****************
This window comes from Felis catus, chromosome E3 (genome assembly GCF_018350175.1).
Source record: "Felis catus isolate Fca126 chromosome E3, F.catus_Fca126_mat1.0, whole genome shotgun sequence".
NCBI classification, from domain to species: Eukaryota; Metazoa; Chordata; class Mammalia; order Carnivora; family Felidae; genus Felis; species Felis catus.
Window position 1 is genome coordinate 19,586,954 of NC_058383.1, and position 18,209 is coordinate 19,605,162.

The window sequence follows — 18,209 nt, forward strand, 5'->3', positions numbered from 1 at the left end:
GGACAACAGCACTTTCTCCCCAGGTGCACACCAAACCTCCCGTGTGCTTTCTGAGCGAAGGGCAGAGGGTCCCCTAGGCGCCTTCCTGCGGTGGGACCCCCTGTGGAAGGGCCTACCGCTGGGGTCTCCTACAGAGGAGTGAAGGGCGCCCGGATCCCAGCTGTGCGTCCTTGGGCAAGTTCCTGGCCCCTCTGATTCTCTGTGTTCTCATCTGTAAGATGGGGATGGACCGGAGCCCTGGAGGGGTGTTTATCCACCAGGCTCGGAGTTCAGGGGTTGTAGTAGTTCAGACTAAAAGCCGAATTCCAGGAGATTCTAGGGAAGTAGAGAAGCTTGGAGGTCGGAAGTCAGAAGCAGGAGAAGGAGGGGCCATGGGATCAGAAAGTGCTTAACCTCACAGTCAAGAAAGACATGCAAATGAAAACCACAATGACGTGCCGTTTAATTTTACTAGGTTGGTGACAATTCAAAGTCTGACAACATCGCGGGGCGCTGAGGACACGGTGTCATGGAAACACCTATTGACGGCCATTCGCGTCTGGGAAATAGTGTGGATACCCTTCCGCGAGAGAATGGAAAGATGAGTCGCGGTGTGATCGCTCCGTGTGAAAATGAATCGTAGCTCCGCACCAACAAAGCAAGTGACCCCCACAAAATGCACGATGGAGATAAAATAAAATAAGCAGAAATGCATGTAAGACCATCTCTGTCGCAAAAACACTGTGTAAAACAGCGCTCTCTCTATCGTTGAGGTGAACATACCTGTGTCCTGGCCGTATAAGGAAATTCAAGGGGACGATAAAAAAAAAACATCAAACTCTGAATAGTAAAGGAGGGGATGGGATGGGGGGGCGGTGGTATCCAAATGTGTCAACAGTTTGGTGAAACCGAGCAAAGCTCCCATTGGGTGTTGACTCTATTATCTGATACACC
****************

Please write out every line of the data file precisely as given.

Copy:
This window comes from Felis catus, chromosome E3 (genome assembly GCF_018350175.1).
Source record: "Felis catus isolate Fca126 chromosome E3, F.catus_Fca126_mat1.0, whole genome shotgun sequence".
NCBI classification, from domain to species: Eukaryota; Metazoa; Chordata; class Mammalia; order Carnivora; family Felidae; genus Felis; species Felis catus.
Window position 1 is genome coordinate 19,586,954 of NC_058383.1, and position 18,209 is coordinate 19,605,162.

The window sequence follows — 18,209 nt, forward strand, 5'->3', positions numbered from 1 at the left end:
GGACAACAGCACTTTCTCCCCAGGTGCACACCAAACCTCCCGTGTGCTTTCTGAGCGAAGGGCAGAGGGTCCCCTAGGCGCCTTCCTGCGGTGGGACCCCCTGTGGAAGGGCCTACCGCTGGGGTCTCCTACAGAGGAGTGAAGGGCGCCCGGATCCCAGCTGTGCGTCCTTGGGCAAGTTCCTGGCCCCTCTGATTCTCTGTGTTCTCATCTGTAAGATGGGGATGGACCGGAGCCCTGGAGGGGTGTTTATCCACCAGGCTCGGAGTTCAGGGGTTGTAGTAGTTCAGACTAAAAGCCGAATTCCAGGAGATTCTAGGGAAGTAGAGAAGCTTGGAGGTCGGAAGTCAGAAGCAGGAGAAGGAGGGGCCATGGGATCAGAAAGTGCTTAACCTCACAGTCAAGAAAGACATGCAAATGAAAACCACAATGACGTGCCGTTTAATTTTACTAGGTTGGTGACAATTCAAAGTCTGACAACATCGCGGGGCGCTGAGGACACGGTGTCATGGAAACACCTATTGACGGCCATTCGCGTCTGGGAAATAGTGTGGATACCCTTCCGCGAGAGAATGGAAAGATGAGTCGCGGTGTGATCGCTCCGTGTGAAAATGAATCGTAGCTCCGCACCAACAAAGCAAGTGACCCCCACAAAATGCACGATGGAGATAAAATAAAATAAGCAGAAATGCATGTAAGACCATCTCTGTCGCAAAAACACTGTGTAAAACAGCGCTCTCTCTATCGTTGAGGTGAACATACCTGTGTCCTGGCCGTATAAGGAAATTCAAGGGGACGATAAAAAAAAAACATCAAACTCTGAATAGTAAAGGAGGGGATGGGATGGGGGGGCGGTGGTATCCAAATGTGTCAACAGTTTGGTGAAACCGAGCAAAGCTCCCATTGGGTGTTGACTCTATTATCTGATACACC